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What is carbon offsetting?

Carbon offset is a method that is used to fund the greenhouse gas (GHG) emissions reduction/avoidance, or sequestration equal to the remaining emissions of an organization, business or a region that is outside the value chain.

The financing is made possible through purchasing carbon credit. One carbon credit is equivalent to one metric ton of avoided or reduced and stored CO2 (CO2) through the project that is financed by this method.

After purchase, the credit is then retired via publically accessible emission registers held by international standards and exchanges. If a credit is used to offset, it is converted into an offset, and the credit is retired , meaning it can’t be used again (for the sake of transparency and accountability, carbon credit have serial number numbers).

Carbon offset is effectively putting an end to carbon emissions for businesses, which will encourage them to speed up internal reductions, such as supply chain emissions. This will help justification for investment in new low-carbon model of business, and will eventually prove that the status quo is no anymore an alternative.

To achieve net-zero emissions by 2050 on a global basis requires massive investments in geological or biological carbon sinks. Carbon offset plays a crucial part in fighting climate change because it allows funds to be devoted to projects that have high carbon reduction/avoidance or sequestration capacity.

Through the use of finance to fund projects that help reduce or eliminate GHG emissions Carbon offsets that are voluntary become an essential element of an overall climate strategy. It enlists the organization in climate action that goes beyond the value chain.

Carbon offsets are voluntary and can be done in a voluntary manner.

Both the public and private sectors are involved in carbon offset to meet compliance or for voluntary reasons which leads to two kinds of carbon markets: 1.) market for compliance, in which governments establish, for instance carbon taxes or an emission trading program (e.g. ETS, a.k.a.) and 2.) market for carbon that is voluntary, which are where businesses that do not have any legal obligation choose to participate voluntarily and take the responsibility for their carbon emissions, while also providing added value for their customers and investors.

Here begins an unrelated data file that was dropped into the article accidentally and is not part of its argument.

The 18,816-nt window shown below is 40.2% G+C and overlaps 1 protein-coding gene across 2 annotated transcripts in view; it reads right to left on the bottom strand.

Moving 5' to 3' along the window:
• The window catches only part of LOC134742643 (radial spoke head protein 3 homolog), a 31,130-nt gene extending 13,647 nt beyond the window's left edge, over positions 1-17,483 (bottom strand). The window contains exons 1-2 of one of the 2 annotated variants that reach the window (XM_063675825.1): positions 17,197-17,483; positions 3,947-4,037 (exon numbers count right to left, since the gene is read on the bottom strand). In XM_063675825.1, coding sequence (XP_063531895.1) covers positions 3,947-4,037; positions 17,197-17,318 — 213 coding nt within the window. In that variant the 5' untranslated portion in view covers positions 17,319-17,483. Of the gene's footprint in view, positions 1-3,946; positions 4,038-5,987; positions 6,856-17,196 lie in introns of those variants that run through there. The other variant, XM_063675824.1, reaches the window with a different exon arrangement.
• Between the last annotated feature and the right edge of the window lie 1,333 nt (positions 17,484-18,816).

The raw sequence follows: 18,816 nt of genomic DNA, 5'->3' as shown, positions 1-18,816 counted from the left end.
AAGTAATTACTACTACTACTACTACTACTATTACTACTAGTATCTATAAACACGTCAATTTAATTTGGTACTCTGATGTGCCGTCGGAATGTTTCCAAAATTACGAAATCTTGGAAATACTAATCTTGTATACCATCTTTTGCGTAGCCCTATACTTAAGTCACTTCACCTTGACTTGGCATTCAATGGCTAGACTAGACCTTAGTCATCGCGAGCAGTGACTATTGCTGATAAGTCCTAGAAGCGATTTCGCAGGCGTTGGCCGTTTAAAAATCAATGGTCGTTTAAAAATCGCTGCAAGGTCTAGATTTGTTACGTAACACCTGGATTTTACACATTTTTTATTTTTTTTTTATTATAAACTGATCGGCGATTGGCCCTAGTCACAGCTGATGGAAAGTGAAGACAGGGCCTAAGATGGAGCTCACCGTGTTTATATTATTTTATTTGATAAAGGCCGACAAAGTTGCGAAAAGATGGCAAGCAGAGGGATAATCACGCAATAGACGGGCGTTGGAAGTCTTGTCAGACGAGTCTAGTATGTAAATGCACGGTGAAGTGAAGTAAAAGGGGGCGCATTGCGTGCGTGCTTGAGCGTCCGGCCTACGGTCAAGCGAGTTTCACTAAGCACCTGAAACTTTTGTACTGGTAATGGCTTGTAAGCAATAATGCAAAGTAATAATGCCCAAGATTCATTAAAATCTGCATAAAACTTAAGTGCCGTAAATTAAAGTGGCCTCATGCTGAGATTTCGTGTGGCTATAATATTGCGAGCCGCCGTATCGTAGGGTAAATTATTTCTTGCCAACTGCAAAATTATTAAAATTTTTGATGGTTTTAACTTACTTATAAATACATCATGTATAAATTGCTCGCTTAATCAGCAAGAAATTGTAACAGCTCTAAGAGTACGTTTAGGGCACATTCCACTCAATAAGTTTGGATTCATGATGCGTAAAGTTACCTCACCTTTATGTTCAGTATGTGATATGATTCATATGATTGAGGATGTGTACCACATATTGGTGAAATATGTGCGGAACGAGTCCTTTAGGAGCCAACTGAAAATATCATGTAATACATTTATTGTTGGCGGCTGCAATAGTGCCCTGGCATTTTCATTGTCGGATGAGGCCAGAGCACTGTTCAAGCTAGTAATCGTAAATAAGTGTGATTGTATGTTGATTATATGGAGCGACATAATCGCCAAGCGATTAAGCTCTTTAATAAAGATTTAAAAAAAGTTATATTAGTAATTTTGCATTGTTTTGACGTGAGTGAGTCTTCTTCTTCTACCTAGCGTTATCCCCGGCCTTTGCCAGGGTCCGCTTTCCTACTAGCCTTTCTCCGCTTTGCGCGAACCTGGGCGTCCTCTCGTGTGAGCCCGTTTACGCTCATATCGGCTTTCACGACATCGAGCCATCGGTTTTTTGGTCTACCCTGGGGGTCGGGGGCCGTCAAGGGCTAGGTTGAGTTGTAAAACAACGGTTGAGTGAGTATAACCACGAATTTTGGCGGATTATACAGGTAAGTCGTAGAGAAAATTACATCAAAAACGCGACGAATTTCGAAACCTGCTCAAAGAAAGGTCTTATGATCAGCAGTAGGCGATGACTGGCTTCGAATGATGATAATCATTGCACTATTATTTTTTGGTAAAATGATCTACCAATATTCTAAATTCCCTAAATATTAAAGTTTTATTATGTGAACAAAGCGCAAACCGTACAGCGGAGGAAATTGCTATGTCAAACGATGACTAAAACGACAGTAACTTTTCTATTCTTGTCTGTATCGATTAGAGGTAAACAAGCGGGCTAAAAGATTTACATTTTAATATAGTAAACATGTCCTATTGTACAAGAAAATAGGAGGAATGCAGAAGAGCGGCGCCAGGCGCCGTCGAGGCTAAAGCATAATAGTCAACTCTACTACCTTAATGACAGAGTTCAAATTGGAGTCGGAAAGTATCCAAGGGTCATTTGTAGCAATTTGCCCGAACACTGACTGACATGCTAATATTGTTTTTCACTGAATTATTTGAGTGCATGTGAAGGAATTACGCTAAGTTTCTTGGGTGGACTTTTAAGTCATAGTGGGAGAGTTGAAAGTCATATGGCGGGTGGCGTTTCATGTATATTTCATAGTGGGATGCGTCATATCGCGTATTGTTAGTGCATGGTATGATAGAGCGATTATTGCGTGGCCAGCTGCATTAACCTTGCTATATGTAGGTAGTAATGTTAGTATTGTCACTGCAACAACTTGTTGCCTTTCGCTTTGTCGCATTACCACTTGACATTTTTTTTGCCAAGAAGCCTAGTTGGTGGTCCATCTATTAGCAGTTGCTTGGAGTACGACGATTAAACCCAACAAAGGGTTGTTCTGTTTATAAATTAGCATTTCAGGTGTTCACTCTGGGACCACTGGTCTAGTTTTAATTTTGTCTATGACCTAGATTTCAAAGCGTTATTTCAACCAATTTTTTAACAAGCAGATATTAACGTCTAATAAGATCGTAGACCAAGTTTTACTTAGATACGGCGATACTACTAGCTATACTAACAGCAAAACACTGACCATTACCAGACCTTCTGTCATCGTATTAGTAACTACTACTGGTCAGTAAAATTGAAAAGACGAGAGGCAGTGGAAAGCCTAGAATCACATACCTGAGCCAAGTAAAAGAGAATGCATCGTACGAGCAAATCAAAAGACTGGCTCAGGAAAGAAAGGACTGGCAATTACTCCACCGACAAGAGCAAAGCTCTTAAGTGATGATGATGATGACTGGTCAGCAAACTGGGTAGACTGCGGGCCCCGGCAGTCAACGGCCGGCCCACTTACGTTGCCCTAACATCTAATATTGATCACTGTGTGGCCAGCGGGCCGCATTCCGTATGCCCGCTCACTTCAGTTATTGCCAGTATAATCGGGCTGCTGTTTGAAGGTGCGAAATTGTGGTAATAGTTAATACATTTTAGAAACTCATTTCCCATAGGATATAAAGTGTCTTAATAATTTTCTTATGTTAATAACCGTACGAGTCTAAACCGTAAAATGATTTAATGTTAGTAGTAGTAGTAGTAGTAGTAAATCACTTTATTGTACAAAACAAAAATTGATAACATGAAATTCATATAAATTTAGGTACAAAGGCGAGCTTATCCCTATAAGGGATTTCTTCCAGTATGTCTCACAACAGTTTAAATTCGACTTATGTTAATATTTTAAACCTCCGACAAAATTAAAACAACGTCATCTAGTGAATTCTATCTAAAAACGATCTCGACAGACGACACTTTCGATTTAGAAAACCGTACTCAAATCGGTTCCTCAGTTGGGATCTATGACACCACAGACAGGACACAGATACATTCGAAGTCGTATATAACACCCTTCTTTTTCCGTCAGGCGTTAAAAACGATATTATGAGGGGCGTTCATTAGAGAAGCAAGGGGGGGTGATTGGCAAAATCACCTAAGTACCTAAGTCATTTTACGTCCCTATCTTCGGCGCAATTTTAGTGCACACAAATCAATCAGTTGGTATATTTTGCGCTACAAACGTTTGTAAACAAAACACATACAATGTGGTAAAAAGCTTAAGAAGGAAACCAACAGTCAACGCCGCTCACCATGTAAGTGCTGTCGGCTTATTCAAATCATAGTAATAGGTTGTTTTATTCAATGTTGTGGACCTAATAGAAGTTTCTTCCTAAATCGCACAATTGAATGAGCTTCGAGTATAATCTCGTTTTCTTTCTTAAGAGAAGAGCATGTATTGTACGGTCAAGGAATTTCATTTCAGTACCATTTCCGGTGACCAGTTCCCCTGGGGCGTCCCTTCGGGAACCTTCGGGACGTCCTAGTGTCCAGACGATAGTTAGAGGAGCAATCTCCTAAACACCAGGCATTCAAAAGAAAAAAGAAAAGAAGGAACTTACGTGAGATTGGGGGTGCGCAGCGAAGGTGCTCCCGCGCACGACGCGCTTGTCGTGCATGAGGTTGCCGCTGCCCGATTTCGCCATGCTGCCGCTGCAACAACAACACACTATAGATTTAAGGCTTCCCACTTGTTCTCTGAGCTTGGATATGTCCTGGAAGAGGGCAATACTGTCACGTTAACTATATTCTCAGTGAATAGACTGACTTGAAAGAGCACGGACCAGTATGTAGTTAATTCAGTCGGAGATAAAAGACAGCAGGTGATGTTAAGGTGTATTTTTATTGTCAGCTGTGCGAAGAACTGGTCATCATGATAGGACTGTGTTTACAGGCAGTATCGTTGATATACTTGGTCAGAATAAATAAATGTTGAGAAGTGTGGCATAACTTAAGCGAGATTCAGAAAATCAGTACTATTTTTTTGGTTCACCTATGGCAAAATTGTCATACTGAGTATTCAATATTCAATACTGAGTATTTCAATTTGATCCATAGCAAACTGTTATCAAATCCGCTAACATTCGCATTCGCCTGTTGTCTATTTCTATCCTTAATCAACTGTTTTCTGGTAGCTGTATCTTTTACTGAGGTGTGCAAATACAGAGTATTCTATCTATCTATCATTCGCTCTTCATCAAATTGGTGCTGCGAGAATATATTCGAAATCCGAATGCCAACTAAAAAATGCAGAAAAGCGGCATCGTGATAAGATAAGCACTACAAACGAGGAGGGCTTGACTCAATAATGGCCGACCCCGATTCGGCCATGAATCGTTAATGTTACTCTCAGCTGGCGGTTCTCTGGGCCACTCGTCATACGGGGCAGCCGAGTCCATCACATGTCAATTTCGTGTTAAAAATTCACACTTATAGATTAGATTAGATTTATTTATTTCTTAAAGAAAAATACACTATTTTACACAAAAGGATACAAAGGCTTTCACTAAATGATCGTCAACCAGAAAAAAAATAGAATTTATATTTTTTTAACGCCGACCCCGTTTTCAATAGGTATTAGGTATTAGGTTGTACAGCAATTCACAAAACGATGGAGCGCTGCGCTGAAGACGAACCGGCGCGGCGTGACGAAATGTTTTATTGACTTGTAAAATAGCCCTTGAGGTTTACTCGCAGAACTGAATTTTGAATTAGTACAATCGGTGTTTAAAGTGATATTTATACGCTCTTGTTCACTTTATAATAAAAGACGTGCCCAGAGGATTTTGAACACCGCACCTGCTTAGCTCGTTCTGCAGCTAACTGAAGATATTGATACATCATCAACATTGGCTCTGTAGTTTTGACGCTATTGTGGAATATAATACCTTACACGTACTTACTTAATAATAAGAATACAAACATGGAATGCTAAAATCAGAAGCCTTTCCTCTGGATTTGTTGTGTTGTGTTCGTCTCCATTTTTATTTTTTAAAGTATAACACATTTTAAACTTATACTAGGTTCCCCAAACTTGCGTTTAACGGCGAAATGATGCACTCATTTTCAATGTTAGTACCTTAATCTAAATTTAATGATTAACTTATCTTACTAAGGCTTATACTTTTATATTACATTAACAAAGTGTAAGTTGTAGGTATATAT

The motivations of these companies are varied in their motivations to take action on the issue of climate change; to provide an added value for their clients either investors, citizens or customers; to anticipate the future of regulation or to participate in a process of collaboration with important stakeholders (e.g. employees, customers or NGOs, media) and others.

Voluntary carbon offsets are a way of financing voluntary actions through buying carbon credits on the market for voluntary carbon (VCM) which facilitates an observable and confirmed reduction or elimination and sequestration GHG emissions in other countries while promoting sustainable development, usually in the countries that require it the most.

The reason carbon offsets are a crucial tool in the climate change toolbox’

Alongside intensive efforts to reduce carbon emissions carbon offsets that are voluntary can help with carbon reduction as well as sequestration efforts outside of a company’s value chain.

In the face of a climate crisis, it provides the opportunity to take immediate actions to help contribute to the mitigation of climate change and increase the pace of collective climate action.

Since more than 10 years the carbon market and the mechanism for offsetting have been evolving through a constant process of evolution, feedback and enhancement. The role it plays in complementing emissions reduction efforts is the issue of scientific consensus. In the Paris Agreement reminded us that net zero in the world is not possible if we don’t utilize every tool we have available to us – carbon offset is just one of the tools. It is the Intergovernmental Panel on Climate Change (IPCC) has highlighted in the final section of their 6th Assessment Report (AR6, April 2022) that the solutions for removing carbon dioxide from the atmosphere are necessary for offset the residual emissions and reach net-zero.

The complexity and the evolution of carbon offsets that are voluntary has resulted in some resistance or even lack of understanding. This guide is designed to help you better comprehend how carbon offsetting voluntary helps achieve net-zero as well as the sustainable development goals. The guide explains the principles and the necessary requirements to implement the voluntary carbon offset method in a rigorous manner, as an addition to and not as a substitute for, a scientifically-based emissions reduction strategy.

We will examine voluntary carbon offset projects in depth, including the guidelines for their implementation as well as the their verification and certification. We will also discuss the various kinds of frameworks, projects, and the best practices we recommend companies take on.